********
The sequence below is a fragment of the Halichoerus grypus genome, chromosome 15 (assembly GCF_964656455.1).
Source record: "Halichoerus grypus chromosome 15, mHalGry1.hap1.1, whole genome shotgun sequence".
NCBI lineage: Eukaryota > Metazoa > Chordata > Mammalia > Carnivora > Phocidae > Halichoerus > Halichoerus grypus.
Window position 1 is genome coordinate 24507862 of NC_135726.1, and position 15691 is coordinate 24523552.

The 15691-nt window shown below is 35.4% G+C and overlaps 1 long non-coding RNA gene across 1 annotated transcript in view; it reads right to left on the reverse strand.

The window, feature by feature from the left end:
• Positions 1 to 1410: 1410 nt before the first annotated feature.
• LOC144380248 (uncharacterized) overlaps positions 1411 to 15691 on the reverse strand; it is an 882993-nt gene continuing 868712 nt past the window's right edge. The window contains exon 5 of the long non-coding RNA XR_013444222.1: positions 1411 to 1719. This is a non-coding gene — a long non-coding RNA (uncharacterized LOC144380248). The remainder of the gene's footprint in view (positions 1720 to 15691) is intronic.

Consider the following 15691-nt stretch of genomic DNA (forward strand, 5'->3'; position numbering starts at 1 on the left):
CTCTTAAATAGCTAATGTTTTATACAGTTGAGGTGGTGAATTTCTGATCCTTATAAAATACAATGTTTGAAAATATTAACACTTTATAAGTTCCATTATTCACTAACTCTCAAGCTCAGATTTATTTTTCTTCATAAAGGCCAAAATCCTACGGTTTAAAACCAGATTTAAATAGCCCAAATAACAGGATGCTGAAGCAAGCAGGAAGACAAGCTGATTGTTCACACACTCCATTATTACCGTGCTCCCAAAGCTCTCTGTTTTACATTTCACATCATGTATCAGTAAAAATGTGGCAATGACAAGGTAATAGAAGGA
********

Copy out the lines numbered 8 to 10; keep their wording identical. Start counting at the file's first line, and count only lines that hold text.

• LOC144380248 (uncharacterized) overlaps positions 1411 to 15691 on the reverse strand; it is an 882993-nt gene continuing 868712 nt past the window's right edge. The window contains exon 5 of the long non-coding RNA XR_013444222.1: positions 1411 to 1719. This is a non-coding gene — a long non-coding RNA (uncharacterized LOC144380248). The remainder of the gene's footprint in view (positions 1720 to 15691) is intronic.

Consider the following 15691-nt stretch of genomic DNA (forward strand, 5'->3'; position numbering starts at 1 on the left):
CTCTTAAATAGCTAATGTTTTATACAGTTGAGGTGGTGAATTTCTGATCCTTATAAAATACAATGTTTGAAAATATTAACACTTTATAAGTTCCATTATTCACTAACTCTCAAGCTCAGATTTATTTTTCTTCATAAAGGCCAAAATCCTACGGTTTAAAACCAGATTTAAATAGCCCAAATAACAGGATGCTGAAGCAAGCAGGAAGACAAGCTGATTGTTCACACACTCCATTATTACCGTGCTCCCAAAGCTCTCTGTTTTACATTTCACATCATGTATCAGTAAAAATGTGGCAATGACAAGGTAATAGAAGGA